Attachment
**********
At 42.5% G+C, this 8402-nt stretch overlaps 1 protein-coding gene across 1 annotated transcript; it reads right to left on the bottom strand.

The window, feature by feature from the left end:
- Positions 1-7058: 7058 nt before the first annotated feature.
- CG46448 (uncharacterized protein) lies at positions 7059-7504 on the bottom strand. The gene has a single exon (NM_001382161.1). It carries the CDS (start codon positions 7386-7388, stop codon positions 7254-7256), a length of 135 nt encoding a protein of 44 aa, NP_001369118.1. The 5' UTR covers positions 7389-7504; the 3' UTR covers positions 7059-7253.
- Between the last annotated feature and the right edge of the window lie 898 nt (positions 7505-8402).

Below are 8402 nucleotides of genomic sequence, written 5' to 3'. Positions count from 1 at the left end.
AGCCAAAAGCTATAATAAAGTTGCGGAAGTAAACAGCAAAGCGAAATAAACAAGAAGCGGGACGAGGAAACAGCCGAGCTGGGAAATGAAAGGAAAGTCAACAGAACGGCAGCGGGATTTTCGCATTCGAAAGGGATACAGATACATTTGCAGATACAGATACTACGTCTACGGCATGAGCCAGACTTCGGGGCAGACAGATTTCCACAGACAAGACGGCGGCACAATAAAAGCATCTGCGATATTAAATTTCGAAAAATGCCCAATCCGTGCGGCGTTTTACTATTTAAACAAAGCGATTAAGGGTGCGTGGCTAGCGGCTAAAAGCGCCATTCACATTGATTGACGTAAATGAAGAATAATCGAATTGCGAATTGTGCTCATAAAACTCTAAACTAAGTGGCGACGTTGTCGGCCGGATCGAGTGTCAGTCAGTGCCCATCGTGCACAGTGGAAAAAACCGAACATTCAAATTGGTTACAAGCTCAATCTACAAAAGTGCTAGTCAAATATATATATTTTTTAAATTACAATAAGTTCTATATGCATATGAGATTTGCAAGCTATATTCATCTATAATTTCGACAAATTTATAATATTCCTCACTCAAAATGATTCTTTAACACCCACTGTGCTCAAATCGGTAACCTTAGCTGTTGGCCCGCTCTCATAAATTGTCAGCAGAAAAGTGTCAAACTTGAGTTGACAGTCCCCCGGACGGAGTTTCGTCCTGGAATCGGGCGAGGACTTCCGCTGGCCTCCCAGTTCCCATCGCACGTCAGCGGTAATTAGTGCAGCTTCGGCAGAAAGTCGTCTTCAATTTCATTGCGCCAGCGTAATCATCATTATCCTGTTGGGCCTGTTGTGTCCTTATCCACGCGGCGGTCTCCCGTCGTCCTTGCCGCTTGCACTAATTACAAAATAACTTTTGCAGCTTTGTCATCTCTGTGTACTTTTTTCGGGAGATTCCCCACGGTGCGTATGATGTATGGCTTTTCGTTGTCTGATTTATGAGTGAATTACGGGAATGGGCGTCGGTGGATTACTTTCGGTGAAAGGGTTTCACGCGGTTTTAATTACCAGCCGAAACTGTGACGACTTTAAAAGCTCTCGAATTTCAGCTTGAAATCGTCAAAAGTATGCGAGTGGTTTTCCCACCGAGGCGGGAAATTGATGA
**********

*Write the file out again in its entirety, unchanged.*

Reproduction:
At 42.5% G+C, this 8402-nt stretch overlaps 1 protein-coding gene across 1 annotated transcript; it reads right to left on the bottom strand.

The window, feature by feature from the left end:
- Positions 1-7058: 7058 nt before the first annotated feature.
- CG46448 (uncharacterized protein) lies at positions 7059-7504 on the bottom strand. The gene has a single exon (NM_001382161.1). It carries the CDS (start codon positions 7386-7388, stop codon positions 7254-7256), a length of 135 nt encoding a protein of 44 aa, NP_001369118.1. The 5' UTR covers positions 7389-7504; the 3' UTR covers positions 7059-7253.
- Between the last annotated feature and the right edge of the window lie 898 nt (positions 7505-8402).

Below are 8402 nucleotides of genomic sequence, written 5' to 3'. Positions count from 1 at the left end.
AGCCAAAAGCTATAATAAAGTTGCGGAAGTAAACAGCAAAGCGAAATAAACAAGAAGCGGGACGAGGAAACAGCCGAGCTGGGAAATGAAAGGAAAGTCAACAGAACGGCAGCGGGATTTTCGCATTCGAAAGGGATACAGATACATTTGCAGATACAGATACTACGTCTACGGCATGAGCCAGACTTCGGGGCAGACAGATTTCCACAGACAAGACGGCGGCACAATAAAAGCATCTGCGATATTAAATTTCGAAAAATGCCCAATCCGTGCGGCGTTTTACTATTTAAACAAAGCGATTAAGGGTGCGTGGCTAGCGGCTAAAAGCGCCATTCACATTGATTGACGTAAATGAAGAATAATCGAATTGCGAATTGTGCTCATAAAACTCTAAACTAAGTGGCGACGTTGTCGGCCGGATCGAGTGTCAGTCAGTGCCCATCGTGCACAGTGGAAAAAACCGAACATTCAAATTGGTTACAAGCTCAATCTACAAAAGTGCTAGTCAAATATATATATTTTTTAAATTACAATAAGTTCTATATGCATATGAGATTTGCAAGCTATATTCATCTATAATTTCGACAAATTTATAATATTCCTCACTCAAAATGATTCTTTAACACCCACTGTGCTCAAATCGGTAACCTTAGCTGTTGGCCCGCTCTCATAAATTGTCAGCAGAAAAGTGTCAAACTTGAGTTGACAGTCCCCCGGACGGAGTTTCGTCCTGGAATCGGGCGAGGACTTCCGCTGGCCTCCCAGTTCCCATCGCACGTCAGCGGTAATTAGTGCAGCTTCGGCAGAAAGTCGTCTTCAATTTCATTGCGCCAGCGTAATCATCATTATCCTGTTGGGCCTGTTGTGTCCTTATCCACGCGGCGGTCTCCCGTCGTCCTTGCCGCTTGCACTAATTACAAAATAACTTTTGCAGCTTTGTCATCTCTGTGTACTTTTTTCGGGAGATTCCCCACGGTGCGTATGATGTATGGCTTTTCGTTGTCTGATTTATGAGTGAATTACGGGAATGGGCGTCGGTGGATTACTTTCGGTGAAAGGGTTTCACGCGGTTTTAATTACCAGCCGAAACTGTGACGACTTTAAAAGCTCTCGAATTTCAGCTTGAAATCGTCAAAAGTATGCGAGTGGTTTTCCCACCGAGGCGGGAAATTGATGA